American doctors in the Middle East routinely approved the torture of captured suspects and denied them critical medications such as insulin, sometimes with lethal consequences, according to a documented report published in the "Utne Reader."
In Dec., 2002, Defense Secy. Donald Rumsfeld issued a directive allowing interrogators to withhold medical care in nonemergency situations so that "men with injuries including gunshot wounds were denied treatment as a way to make them talk," writes author Justine Sharrock. Although the directive was soon revoked, "the practice continued," she said.
Interrogations conducted at the infamous Abu Ghraib correctional facility in Baghdad had to be preapproved by a physician and psychiatrist, and the CIA got like orders for the punishments it inflicted at its sites.
Sharrock quotes medic Andrew Duffy of the 134th medical company of the Iowa National Guard who told her the attitude of Abu Ghraib's medical officers toward prisoners was "screw these guys" and who said he was ridiculed for trying to save one man's life using CPR.
Long after the world-shaking Abu Ghraib photos were published in 2004 and the Pentagon vowed to stop abusing prisoners, "men were still being strapped into restraint chairs and left in the sun for hours or locked in cells too small to lie down in," Sharrock writes. "The medics regularly found prisoners dehydrated, wrists bloody from overtight handcuffs, ankles swollen from forced standing, joints dislocated from stress positions." (Abu Ghraib's former commandant Gen. Janis Karpinski once estimated 90% of the prisoners were innocent.)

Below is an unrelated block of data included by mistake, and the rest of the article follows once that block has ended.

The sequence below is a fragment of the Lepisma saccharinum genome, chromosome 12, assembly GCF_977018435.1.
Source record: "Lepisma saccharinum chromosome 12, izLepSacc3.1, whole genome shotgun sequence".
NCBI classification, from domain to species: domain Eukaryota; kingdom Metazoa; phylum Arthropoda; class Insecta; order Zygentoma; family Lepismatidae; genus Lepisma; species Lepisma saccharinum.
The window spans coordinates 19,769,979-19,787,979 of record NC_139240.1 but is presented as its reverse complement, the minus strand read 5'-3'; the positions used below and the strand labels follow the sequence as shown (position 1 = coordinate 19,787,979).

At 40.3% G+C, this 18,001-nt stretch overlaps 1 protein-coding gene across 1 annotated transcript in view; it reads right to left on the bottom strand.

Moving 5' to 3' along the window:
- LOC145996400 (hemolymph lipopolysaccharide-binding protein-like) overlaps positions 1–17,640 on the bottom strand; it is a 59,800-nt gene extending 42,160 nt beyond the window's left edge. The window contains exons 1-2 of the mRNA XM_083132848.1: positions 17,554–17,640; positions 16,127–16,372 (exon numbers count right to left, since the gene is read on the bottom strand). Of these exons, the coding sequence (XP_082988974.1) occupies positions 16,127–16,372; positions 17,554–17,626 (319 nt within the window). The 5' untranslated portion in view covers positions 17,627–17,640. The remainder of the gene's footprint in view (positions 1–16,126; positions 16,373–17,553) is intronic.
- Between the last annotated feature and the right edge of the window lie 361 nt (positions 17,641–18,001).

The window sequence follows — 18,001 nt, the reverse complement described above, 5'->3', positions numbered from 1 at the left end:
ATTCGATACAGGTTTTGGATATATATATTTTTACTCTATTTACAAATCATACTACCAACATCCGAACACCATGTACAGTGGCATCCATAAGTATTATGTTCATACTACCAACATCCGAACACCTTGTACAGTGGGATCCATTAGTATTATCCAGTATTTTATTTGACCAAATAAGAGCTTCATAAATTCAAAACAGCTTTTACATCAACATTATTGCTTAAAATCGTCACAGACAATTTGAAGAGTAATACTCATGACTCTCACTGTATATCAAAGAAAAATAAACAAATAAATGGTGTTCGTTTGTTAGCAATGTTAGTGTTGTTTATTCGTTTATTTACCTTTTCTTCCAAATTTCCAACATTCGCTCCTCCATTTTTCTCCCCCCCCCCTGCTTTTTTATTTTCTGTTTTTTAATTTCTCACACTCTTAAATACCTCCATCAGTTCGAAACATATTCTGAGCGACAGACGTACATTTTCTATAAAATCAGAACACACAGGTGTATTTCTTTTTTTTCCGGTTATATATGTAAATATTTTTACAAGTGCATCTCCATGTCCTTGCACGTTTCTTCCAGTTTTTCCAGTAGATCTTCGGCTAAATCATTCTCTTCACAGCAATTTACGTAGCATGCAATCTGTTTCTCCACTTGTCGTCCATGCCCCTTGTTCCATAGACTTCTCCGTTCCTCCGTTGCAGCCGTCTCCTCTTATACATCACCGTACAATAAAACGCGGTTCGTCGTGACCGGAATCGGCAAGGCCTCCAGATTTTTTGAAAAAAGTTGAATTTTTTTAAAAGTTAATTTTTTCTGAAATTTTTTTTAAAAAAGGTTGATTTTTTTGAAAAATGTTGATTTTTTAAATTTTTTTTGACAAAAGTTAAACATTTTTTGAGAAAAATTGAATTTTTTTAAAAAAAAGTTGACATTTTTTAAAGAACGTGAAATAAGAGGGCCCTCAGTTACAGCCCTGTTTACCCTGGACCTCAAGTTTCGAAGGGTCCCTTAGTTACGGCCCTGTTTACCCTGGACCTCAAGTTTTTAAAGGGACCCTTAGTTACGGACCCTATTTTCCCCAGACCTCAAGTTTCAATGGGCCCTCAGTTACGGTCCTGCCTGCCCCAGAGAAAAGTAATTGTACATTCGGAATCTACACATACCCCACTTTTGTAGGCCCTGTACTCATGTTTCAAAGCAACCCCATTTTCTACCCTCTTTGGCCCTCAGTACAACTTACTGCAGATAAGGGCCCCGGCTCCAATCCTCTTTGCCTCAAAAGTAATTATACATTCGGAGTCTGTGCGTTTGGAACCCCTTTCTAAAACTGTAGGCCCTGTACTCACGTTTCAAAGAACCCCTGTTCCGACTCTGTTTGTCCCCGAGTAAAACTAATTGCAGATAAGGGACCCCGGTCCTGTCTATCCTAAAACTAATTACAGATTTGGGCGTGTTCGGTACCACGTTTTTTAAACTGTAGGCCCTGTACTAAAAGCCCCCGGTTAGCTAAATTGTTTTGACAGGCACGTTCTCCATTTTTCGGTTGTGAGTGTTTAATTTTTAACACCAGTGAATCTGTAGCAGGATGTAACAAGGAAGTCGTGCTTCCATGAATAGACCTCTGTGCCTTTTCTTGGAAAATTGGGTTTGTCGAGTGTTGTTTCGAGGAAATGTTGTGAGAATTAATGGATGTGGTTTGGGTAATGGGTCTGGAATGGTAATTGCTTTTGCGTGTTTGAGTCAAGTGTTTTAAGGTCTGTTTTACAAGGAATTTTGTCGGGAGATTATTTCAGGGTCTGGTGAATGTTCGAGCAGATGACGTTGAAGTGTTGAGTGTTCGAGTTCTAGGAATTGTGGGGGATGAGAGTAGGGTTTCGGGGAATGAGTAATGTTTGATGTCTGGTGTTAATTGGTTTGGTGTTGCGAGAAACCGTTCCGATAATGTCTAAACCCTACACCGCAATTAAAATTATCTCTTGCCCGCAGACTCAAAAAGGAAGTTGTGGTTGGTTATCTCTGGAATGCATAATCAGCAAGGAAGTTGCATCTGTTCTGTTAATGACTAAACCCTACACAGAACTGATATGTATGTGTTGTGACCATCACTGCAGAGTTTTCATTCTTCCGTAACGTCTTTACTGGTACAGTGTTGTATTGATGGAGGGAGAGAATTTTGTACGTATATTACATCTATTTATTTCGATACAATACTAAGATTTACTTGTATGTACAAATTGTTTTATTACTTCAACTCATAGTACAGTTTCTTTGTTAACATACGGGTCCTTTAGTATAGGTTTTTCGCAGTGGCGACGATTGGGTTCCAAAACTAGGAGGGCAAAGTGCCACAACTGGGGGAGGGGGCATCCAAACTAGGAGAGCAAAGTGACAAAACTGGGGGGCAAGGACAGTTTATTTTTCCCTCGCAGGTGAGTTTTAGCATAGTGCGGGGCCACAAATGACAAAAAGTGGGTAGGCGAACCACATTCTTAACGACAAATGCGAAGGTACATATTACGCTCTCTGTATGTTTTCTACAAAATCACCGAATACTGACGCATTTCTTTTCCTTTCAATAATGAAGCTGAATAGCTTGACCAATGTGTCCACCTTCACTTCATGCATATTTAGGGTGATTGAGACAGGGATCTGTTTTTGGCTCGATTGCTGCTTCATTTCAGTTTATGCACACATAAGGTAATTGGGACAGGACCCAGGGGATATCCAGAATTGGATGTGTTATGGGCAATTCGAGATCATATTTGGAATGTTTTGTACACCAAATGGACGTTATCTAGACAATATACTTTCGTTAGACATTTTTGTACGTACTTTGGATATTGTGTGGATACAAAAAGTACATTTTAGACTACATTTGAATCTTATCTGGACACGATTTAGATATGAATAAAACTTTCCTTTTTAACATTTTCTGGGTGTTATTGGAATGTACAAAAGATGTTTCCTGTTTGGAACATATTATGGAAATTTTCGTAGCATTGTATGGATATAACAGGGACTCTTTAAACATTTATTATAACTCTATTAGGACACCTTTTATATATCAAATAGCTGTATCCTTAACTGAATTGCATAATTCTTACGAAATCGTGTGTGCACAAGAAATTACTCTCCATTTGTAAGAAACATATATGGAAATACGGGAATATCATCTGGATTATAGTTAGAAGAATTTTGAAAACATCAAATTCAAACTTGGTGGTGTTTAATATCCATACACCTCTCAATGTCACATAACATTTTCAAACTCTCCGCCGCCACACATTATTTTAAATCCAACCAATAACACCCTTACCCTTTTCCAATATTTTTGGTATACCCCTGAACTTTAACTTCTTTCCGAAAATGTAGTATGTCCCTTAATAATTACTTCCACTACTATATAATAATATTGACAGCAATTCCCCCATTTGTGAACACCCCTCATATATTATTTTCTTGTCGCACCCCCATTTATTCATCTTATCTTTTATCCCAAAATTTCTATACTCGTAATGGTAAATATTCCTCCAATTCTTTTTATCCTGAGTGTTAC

In one instance involving detainee No. 173379 who appeared to need an insulin injection, medics were told to inject the man instead with saline solution using a 14-gauge needle more than two millimeters in diameter of the sort that was used as punishment or to discourage prisoners from seeking care, MP's doused him with pepper spray and stuck him in a tiny cell in the scorching heat, Sharrock writes, and he died the next day. Duffy's written complaint to his supervising captain disappeared.
Pentagon top health official doctor William Winkenwerder Jr. in 2005 allowed military physicians to participate in torture and share medical records with interrogators so long as a detainee wasn't officially their patient, Sharrock writes. Winkenwerder, she adds, got an award from the American Medical Assn.(AMA) that year for outstanding contributions "to the betterment of the public health." The AMA has refused to condemn Pentagon and CIA torture practices and made no response when in Feb., 2006, the U.N. Commission on Human Rights condemned U.S. doctors for having "systematically" participated in detainee abuse. Bioethicist Steven Miles of the University of Minnesota Medical School said the U.N. condemnation should have been "a call to arms" yet "the AMA said nothing."
Sharrock said none of the AMA's top officials she contacted would comment on her story. Nor has any State licensing board, which have the authority to suspend licenses, "ever disciplined a doctor for assisting in military torture.
As for the American Psychiatric Assn., in May, 2006, its President Steven Sharfstein noted that psychiatrists "wouldn't get into trouble" if they heeded military orders over the APA's advice that members should not directly assist in interrogations, which he added should not be considered "an ethical rule," Sharrock writes. Her Utne Reader article was first published in Mother Jones magazine.